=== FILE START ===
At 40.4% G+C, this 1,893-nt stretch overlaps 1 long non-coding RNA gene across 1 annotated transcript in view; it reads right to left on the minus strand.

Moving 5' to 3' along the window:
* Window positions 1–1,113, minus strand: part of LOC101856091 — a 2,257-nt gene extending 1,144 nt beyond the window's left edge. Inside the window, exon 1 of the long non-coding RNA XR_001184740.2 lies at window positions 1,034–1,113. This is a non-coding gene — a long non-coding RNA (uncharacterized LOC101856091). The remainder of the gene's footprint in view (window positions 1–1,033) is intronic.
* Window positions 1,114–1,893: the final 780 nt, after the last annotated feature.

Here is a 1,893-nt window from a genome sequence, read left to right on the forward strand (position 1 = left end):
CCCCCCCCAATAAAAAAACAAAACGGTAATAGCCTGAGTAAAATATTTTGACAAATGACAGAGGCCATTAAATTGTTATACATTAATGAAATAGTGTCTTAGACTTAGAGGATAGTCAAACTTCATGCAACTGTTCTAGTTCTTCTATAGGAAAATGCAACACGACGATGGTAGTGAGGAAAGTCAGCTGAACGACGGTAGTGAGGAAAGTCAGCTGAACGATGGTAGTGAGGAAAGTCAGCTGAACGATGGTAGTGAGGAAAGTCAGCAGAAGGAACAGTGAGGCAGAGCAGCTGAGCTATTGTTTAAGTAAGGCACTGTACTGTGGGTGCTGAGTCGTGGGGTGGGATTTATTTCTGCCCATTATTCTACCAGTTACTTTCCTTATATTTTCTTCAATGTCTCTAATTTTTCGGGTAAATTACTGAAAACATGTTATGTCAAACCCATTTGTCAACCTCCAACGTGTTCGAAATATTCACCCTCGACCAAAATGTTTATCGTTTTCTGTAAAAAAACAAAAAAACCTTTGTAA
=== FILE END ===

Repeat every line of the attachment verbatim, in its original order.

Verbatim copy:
At 40.4% G+C, this 1,893-nt stretch overlaps 1 long non-coding RNA gene across 1 annotated transcript in view; it reads right to left on the minus strand.

Moving 5' to 3' along the window:
* Window positions 1–1,113, minus strand: part of LOC101856091 — a 2,257-nt gene extending 1,144 nt beyond the window's left edge. Inside the window, exon 1 of the long non-coding RNA XR_001184740.2 lies at window positions 1,034–1,113. This is a non-coding gene — a long non-coding RNA (uncharacterized LOC101856091). The remainder of the gene's footprint in view (window positions 1–1,033) is intronic.
* Window positions 1,114–1,893: the final 780 nt, after the last annotated feature.

Here is a 1,893-nt window from a genome sequence, read left to right on the forward strand (position 1 = left end):
CCCCCCCCAATAAAAAAACAAAACGGTAATAGCCTGAGTAAAATATTTTGACAAATGACAGAGGCCATTAAATTGTTATACATTAATGAAATAGTGTCTTAGACTTAGAGGATAGTCAAACTTCATGCAACTGTTCTAGTTCTTCTATAGGAAAATGCAACACGACGATGGTAGTGAGGAAAGTCAGCTGAACGACGGTAGTGAGGAAAGTCAGCTGAACGATGGTAGTGAGGAAAGTCAGCTGAACGATGGTAGTGAGGAAAGTCAGCAGAAGGAACAGTGAGGCAGAGCAGCTGAGCTATTGTTTAAGTAAGGCACTGTACTGTGGGTGCTGAGTCGTGGGGTGGGATTTATTTCTGCCCATTATTCTACCAGTTACTTTCCTTATATTTTCTTCAATGTCTCTAATTTTTCGGGTAAATTACTGAAAACATGTTATGTCAAACCCATTTGTCAACCTCCAACGTGTTCGAAATATTCACCCTCGACCAAAATGTTTATCGTTTTCTGTAAAAAAACAAAAAAACCTTTGTAA